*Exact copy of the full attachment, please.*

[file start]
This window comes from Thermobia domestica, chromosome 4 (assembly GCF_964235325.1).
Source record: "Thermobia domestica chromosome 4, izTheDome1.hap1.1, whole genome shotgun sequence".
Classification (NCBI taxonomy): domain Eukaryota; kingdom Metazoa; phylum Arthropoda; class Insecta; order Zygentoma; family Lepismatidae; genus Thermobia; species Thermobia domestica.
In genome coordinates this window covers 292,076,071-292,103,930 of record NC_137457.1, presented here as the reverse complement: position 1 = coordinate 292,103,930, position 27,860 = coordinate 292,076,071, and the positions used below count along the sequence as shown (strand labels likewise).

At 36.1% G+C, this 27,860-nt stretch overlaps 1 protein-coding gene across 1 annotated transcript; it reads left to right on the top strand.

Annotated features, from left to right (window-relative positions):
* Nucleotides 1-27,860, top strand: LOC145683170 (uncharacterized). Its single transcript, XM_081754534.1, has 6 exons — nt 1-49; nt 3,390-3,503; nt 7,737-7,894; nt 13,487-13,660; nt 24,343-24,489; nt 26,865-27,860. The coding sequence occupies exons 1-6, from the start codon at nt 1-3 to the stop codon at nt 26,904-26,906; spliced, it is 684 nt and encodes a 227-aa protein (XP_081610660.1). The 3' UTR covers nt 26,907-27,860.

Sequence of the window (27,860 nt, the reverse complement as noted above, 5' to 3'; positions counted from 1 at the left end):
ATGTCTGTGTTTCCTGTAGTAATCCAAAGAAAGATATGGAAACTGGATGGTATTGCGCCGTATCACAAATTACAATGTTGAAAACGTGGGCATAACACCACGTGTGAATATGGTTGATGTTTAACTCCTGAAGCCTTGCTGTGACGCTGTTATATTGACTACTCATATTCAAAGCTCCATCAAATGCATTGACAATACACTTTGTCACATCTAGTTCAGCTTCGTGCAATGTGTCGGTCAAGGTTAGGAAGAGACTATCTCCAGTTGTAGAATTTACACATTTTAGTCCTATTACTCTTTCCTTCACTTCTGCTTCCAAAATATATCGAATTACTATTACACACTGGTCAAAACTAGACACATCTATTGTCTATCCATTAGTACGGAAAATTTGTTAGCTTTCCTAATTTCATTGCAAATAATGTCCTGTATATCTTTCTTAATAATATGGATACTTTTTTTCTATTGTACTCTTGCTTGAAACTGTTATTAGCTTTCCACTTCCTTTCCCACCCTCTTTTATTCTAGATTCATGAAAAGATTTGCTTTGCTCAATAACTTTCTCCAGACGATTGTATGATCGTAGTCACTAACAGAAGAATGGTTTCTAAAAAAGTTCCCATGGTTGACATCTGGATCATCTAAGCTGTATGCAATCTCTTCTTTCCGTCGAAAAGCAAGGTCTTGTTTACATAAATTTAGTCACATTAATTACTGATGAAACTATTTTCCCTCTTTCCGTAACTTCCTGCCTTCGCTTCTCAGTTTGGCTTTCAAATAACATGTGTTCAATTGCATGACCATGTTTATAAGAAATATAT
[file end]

This window comes from Thermobia domestica, chromosome 4 (assembly GCF_964235325.1).
Source record: "Thermobia domestica chromosome 4, izTheDome1.hap1.1, whole genome shotgun sequence".
Classification (NCBI taxonomy): domain Eukaryota; kingdom Metazoa; phylum Arthropoda; class Insecta; order Zygentoma; family Lepismatidae; genus Thermobia; species Thermobia domestica.
In genome coordinates this window covers 292,076,071-292,103,930 of record NC_137457.1, presented here as the reverse complement: position 1 = coordinate 292,103,930, position 27,860 = coordinate 292,076,071, and the positions used below count along the sequence as shown (strand labels likewise).

At 36.1% G+C, this 27,860-nt stretch overlaps 1 protein-coding gene across 1 annotated transcript; it reads left to right on the top strand.

Annotated features, from left to right (window-relative positions):
* Nucleotides 1-27,860, top strand: LOC145683170 (uncharacterized). Its single transcript, XM_081754534.1, has 6 exons — nt 1-49; nt 3,390-3,503; nt 7,737-7,894; nt 13,487-13,660; nt 24,343-24,489; nt 26,865-27,860. The coding sequence occupies exons 1-6, from the start codon at nt 1-3 to the stop codon at nt 26,904-26,906; spliced, it is 684 nt and encodes a 227-aa protein (XP_081610660.1). The 3' UTR covers nt 26,907-27,860.

Sequence of the window (27,860 nt, the reverse complement as noted above, 5' to 3'; positions counted from 1 at the left end):
ATGTCTGTGTTTCCTGTAGTAATCCAAAGAAAGATATGGAAACTGGATGGTATTGCGCCGTATCACAAATTACAATGTTGAAAACGTGGGCATAACACCACGTGTGAATATGGTTGATGTTTAACTCCTGAAGCCTTGCTGTGACGCTGTTATATTGACTACTCATATTCAAAGCTCCATCAAATGCATTGACAATACACTTTGTCACATCTAGTTCAGCTTCGTGCAATGTGTCGGTCAAGGTTAGGAAGAGACTATCTCCAGTTGTAGAATTTACACATTTTAGTCCTATTACTCTTTCCTTCACTTCTGCTTCCAAAATATATCGAATTACTATTACACACTGGTCAAAACTAGACACATCTATTGTCTATCCATTAGTACGGAAAATTTGTTAGCTTTCCTAATTTCATTGCAAATAATGTCCTGTATATCTTTCTTAATAATATGGATACTTTTTTTCTATTGTACTCTTGCTTGAAACTGTTATTAGCTTTCCACTTCCTTTCCCACCCTCTTTTATTCTAGATTCATGAAAAGATTTGCTTTGCTCAATAACTTTCTCCAGACGATTGTATGATCGTAGTCACTAACAGAAGAATGGTTTCTAAAAAAGTTCCCATGGTTGACATCTGGATCATCTAAGCTGTATGCAATCTCTTCTTTCCGTCGAAAAGCAAGGTCTTGTTTACATAAATTTAGTCACATTAATTACTGATGAAACTATTTTCCCTCTTTCCGTAACTTCCTGCCTTCGCTTCTCAGTTTGGCTTTCAAATAACATGTGTTCAATTGCATGACCATGTTTATAAGAAATATAT